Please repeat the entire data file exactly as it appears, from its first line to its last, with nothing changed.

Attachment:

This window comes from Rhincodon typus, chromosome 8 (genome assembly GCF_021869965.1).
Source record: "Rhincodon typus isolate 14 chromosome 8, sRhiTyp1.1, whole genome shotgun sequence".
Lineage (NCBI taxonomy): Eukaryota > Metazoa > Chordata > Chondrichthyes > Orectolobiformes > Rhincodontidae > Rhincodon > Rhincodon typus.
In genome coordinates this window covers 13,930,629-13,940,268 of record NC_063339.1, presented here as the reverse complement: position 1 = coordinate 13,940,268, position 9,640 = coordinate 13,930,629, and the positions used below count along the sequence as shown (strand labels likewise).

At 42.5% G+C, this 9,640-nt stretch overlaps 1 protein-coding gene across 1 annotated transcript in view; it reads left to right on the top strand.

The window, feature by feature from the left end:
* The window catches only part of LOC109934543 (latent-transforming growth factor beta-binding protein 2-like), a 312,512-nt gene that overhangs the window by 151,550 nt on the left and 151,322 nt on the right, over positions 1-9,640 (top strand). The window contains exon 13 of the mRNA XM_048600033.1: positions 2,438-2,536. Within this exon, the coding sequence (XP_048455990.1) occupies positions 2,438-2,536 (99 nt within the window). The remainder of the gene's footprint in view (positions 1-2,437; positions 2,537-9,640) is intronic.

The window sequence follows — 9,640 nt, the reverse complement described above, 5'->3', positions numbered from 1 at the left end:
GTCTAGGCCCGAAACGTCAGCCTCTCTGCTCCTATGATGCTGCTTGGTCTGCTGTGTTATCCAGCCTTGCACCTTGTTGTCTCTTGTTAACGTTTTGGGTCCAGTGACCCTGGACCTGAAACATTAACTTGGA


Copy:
This window comes from Rhincodon typus, chromosome 8 (genome assembly GCF_021869965.1).
Source record: "Rhincodon typus isolate 14 chromosome 8, sRhiTyp1.1, whole genome shotgun sequence".
Lineage (NCBI taxonomy): Eukaryota > Metazoa > Chordata > Chondrichthyes > Orectolobiformes > Rhincodontidae > Rhincodon > Rhincodon typus.
In genome coordinates this window covers 13,930,629-13,940,268 of record NC_063339.1, presented here as the reverse complement: position 1 = coordinate 13,940,268, position 9,640 = coordinate 13,930,629, and the positions used below count along the sequence as shown (strand labels likewise).

At 42.5% G+C, this 9,640-nt stretch overlaps 1 protein-coding gene across 1 annotated transcript in view; it reads left to right on the top strand.

The window, feature by feature from the left end:
* The window catches only part of LOC109934543 (latent-transforming growth factor beta-binding protein 2-like), a 312,512-nt gene that overhangs the window by 151,550 nt on the left and 151,322 nt on the right, over positions 1-9,640 (top strand). The window contains exon 13 of the mRNA XM_048600033.1: positions 2,438-2,536. Within this exon, the coding sequence (XP_048455990.1) occupies positions 2,438-2,536 (99 nt within the window). The remainder of the gene's footprint in view (positions 1-2,437; positions 2,537-9,640) is intronic.

The window sequence follows — 9,640 nt, the reverse complement described above, 5'->3', positions numbered from 1 at the left end:
GTCTAGGCCCGAAACGTCAGCCTCTCTGCTCCTATGATGCTGCTTGGTCTGCTGTGTTATCCAGCCTTGCACCTTGTTGTCTCTTGTTAACGTTTTGGGTCCAGTGACCCTGGACCTGAAACATTAACTTGGA